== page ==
Landscapes of Governance is a three-year project supported by the Leverhulme Trust bringing archaeology, place-names and written sources together for the first time in a comprehensive national research project. What is more, the project is actively seeking to involve local groups in identifying possible sites and submitting them for inclusion in an on-line database, and several FROGs are already doing so.

Assembly sites were important at many levels of early medieval society – royal, regional, local and urban – and they provided a means whereby royal and official prerogative met with local concerns. Place-names of assembly sites and their associated districts indicate varying origins, in some cases referring to pre-Christian gods, including Woden and Thor, while other terms relate to monuments of earlier ages, such as burial mounds and standing stones. Other meeting-places are named after seemingly mundane features such as crossroads, bridges and settlements.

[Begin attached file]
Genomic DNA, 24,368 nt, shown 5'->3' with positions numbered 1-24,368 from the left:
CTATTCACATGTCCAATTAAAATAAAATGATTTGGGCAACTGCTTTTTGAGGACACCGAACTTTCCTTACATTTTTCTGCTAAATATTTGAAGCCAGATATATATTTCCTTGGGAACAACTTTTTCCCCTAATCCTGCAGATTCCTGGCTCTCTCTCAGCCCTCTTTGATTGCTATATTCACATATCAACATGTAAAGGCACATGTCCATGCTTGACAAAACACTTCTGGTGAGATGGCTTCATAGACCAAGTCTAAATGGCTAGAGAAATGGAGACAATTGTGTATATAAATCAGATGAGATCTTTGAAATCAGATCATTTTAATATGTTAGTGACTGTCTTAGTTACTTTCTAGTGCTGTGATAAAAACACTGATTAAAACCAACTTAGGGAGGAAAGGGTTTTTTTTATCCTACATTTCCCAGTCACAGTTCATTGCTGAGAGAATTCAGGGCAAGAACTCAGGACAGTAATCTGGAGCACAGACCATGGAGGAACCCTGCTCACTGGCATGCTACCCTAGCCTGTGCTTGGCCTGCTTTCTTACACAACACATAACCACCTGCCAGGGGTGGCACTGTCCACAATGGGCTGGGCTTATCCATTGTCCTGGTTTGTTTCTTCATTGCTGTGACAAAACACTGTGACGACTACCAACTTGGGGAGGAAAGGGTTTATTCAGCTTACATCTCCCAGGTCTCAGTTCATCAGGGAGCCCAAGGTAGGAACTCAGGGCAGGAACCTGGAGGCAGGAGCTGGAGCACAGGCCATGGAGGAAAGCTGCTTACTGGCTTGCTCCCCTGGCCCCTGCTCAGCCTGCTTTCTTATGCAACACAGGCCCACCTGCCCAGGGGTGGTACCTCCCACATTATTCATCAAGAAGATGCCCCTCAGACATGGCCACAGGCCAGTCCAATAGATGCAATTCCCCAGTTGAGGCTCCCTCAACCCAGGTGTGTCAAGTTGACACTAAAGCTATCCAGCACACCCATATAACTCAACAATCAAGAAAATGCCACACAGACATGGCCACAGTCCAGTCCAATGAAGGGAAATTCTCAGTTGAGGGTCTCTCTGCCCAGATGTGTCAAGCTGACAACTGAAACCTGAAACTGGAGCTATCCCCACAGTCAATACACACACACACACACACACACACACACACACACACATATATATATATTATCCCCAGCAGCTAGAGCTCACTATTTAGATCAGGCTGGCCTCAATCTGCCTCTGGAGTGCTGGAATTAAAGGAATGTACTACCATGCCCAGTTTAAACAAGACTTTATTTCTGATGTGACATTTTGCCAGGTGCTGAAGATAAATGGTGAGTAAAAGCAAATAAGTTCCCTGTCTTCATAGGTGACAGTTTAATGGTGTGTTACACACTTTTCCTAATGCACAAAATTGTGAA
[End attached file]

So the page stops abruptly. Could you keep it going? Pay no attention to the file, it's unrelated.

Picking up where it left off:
Only a dozen or so English assembly sites have been investigated through detailed archaeological survey and excavation. Studying meeting-places and their surroundings can reveal much about their relationship to other social functions and places. Form, layout, accessibility and view-shed are among the attributes to be examined by the project.

The research will generate a range of publications and a comprehensive web-based resource (the ‘Online Anderson’) listing all of the meeting-places of Anglo-Saxon England. Resources designed to enable local groups to become involved by recording assembly places are available on the project website. If you would like to become involved, or would like more information on the project, contact Dr Stuart Brookes.